“The important thing,” Blandino said, “is establishing a standard. There is already so much pressure in that job [VP of Officiating] anyway. I doubt you’ll see a lot of calls overturned. My feeling is there is so much contact downfield the standard will have to be high to overturn the call, or to give a pass-interference penalty when one wasn’t called on the field.”

That is my biggest question: We know the bar will be very high, as it always has been, for an interference call on a Hail Mary play. There will have to be a clear tackle, or a two-hand shove, for an interference call in the end zone, according to two members of the Competition Committee I spoke to. Good. Hail Marys should require a mugging for a flag.

But what of borderline pass-interference calls or non-calls? In regular replay, to overturn a call requires incontrovertible evidence that the call on the field (or, in the case of some interference calls, the non-call on the field) was wrong. What would be the standard for interference? The same?

As former ref Terry McAulay, now an NBC rules analyst, said Saturday: “What about the Brandin Cooksplay?”

Very interesting. With 4:28 left in the fourth quarter of Super Bowl 53, New England led the Rams 10-3. Jared Goff threw deep down the right sideline for Cooks, who had a step on cornerback Stephon Gilmore, with safety Duron Harmon sprinting over from center field. As the ball fell to earth around the New England five-yard line, Gilmore reached toward Cooks and grabbed his left forearm. As Cooks reached for the ball, Gilmore had his hand on the arm for maybe half a second. As the ball got to Cooks, the Ram receiver appeared to get both hands on it, but he could not make the catch.

In real time, it was hard to notice any sort of early grab or touch by Gilmore. And Cooks did manage to get his left hand in position to help try to make the catch, though the left arm was clearly slightly restricted. The ball fell incomplete.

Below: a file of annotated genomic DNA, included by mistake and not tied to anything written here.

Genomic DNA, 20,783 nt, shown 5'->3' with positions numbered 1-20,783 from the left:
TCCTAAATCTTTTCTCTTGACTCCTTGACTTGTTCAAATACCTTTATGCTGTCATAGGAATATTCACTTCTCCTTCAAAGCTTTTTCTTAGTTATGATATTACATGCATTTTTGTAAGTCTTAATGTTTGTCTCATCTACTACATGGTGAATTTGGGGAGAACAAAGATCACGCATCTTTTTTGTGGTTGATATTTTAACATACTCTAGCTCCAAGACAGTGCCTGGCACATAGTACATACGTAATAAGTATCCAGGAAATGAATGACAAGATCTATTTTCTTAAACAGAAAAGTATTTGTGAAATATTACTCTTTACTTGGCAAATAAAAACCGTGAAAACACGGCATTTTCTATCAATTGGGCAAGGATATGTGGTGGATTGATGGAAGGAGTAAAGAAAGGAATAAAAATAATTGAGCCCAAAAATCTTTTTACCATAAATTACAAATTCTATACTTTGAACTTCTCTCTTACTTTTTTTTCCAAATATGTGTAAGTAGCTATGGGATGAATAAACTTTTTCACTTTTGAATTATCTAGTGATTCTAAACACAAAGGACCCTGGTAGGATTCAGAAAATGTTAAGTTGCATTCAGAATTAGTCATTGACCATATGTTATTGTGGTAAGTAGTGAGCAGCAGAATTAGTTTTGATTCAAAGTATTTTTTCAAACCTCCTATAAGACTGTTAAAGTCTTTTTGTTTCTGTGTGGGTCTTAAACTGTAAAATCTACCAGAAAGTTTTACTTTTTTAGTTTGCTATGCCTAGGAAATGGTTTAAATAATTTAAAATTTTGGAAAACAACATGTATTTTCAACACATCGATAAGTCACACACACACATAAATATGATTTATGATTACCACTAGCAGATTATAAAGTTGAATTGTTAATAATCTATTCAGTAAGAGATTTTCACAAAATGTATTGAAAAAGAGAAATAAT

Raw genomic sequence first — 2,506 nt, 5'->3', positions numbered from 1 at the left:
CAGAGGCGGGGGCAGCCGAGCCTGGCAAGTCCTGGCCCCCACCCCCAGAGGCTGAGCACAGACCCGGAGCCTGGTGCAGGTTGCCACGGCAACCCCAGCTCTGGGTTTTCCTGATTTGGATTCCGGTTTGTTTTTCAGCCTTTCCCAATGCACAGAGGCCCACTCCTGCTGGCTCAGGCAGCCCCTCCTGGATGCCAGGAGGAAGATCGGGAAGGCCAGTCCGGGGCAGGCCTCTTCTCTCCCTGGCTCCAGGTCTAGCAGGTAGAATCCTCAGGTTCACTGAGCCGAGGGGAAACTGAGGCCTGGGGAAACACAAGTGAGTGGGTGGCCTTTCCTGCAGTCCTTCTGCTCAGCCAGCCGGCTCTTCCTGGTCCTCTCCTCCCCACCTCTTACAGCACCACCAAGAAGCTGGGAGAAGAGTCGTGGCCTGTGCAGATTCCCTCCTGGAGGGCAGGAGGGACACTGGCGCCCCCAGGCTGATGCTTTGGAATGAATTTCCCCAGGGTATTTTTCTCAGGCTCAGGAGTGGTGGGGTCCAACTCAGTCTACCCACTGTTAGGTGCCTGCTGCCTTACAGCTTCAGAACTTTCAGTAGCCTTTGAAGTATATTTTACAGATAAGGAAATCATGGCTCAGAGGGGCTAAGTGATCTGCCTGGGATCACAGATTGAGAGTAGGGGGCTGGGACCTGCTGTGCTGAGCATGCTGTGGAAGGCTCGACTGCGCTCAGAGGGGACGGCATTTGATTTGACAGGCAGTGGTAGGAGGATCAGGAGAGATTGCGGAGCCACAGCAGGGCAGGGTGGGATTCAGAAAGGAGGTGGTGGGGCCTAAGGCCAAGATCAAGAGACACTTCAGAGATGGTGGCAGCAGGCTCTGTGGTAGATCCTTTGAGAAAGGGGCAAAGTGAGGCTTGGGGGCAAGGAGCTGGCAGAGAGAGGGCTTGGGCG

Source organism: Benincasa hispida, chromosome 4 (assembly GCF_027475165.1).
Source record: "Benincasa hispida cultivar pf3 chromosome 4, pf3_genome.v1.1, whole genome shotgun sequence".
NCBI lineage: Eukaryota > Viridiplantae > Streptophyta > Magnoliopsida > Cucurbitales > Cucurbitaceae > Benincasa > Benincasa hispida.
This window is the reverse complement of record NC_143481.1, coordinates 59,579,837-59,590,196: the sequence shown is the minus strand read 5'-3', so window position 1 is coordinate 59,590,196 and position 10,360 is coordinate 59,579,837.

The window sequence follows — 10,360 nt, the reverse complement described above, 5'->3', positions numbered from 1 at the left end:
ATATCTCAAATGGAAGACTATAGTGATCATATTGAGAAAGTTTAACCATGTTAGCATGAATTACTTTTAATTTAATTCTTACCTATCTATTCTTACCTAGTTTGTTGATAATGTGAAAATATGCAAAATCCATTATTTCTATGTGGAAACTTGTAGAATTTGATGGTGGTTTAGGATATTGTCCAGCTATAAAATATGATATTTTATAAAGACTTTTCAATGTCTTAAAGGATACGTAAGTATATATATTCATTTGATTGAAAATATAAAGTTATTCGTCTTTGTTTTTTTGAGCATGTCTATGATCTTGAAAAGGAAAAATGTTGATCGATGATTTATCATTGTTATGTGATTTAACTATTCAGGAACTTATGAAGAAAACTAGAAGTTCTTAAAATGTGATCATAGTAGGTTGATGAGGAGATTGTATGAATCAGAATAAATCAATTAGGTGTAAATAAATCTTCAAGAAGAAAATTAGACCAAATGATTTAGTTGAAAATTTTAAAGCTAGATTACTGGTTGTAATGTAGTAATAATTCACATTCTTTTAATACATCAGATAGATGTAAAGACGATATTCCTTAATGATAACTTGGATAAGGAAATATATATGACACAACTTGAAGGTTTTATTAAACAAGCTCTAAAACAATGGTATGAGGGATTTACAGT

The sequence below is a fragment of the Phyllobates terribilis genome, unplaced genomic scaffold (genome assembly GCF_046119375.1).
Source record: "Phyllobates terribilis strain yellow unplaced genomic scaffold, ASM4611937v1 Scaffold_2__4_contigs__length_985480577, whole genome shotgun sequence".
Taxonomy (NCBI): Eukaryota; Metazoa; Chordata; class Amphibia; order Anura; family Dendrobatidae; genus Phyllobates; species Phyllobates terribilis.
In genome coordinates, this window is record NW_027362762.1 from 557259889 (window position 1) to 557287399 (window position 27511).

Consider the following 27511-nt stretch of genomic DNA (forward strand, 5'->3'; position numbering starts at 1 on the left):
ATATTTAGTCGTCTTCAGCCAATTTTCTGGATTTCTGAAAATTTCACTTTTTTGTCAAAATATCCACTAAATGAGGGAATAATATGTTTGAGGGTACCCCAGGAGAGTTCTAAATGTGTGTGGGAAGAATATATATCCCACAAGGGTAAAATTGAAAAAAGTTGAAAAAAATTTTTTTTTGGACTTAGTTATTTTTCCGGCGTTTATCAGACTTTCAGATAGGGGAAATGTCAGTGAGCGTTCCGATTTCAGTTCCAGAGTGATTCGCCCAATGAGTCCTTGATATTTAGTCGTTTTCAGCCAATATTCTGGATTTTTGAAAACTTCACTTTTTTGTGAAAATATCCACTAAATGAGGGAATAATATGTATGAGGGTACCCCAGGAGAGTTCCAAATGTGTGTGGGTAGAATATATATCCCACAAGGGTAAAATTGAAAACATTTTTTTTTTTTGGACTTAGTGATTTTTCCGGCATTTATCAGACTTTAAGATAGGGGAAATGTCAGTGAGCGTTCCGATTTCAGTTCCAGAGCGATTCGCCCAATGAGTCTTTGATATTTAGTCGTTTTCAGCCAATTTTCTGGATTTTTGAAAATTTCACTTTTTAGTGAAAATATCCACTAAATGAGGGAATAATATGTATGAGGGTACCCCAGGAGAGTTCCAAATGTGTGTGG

On the next snap, Goff threw an interception. For the Rams, that was the game.

Via NFL GamePass, I was able to see the replay of the Super Bowl 53 game telecast Saturday. I watched the Gilmore tug/grab/arm-restriction between 20 and 25 times. On the replay, CBS’ Tony Romo said, “Gilmore grabs his arm just a little bit.”

Jim Nantz said: “Gotta make that catch.”

Romo: “ … Gilmore’s got a little bit of his arm right there.”

From the time Cooks stands up after the contact to the time the next play is snapped, 37 seconds pass. That would be enough time, clearly, for Rams coach Sean McVay to be told in his ear by an upstairs replay analyst to throw the flag—or at least to tell him there might be something there.

That is the kind of play that could torment Riveron and his New York officiating staff next fall. It’s close, the kind of play that, if called, you could understand and support. There’s a restriction, though not a killer restriction. Are these close calls the kinds of game-turning plays you’d want to have reversed?

But the Competition Committee reviewed the Cooks play in the runup to the meeting, and viewed it as a foul that should have been called. So when the league proceeds to define interference in review, it’s likely with that letter-of-the-law direction from the committee in mind. This is something that needs to be studied and resolved by Riveron and the NFL office. In 2017, Riveron got ripped for a series of ticky-tack replay calls. He was better in 2018. But it could be a rocky road in 2019, with interference calls and non-calls added to Riveron’s already crowded plate.

I would understand a reversal there, but I don’t think I would have overturned it.

“I absolutely feel the same way,” McAulay said.

“In my opinion,” Blandino said, “that is a good example of the on-field standard being different than the replay standard. In real time it’s so close the only way to consistently officiate it is to not call the foul, which is what they did. With the ability to slow it down on video you can see the contact is early. This to me is the biggest issue with making these plays reviewable.”

No—the biggest issue is how tortuous and controversial pass interference is as a foul. That’s why I think the standard for overturning a call or non-call on the field has be a high standard. The evidence has to be overwhelming. “To think the two of us can watch the same play and agree on pass interference all the time, that’ll never happen,” Raider coach Jon Gruden said at the meetings. “For us to think we can look at a replay in super, super, super-slo-mo and determine whether it is or it isn’t is unrealistic. I tried to do it in [the ESPN Monday night] booth for nine years.”

I’ve always said that from Labor Day till early February, the most important job in the league belongs to the commissioner. Number two: the vice president of officiating. For Riveron, that job gets a lot tougher in 2019.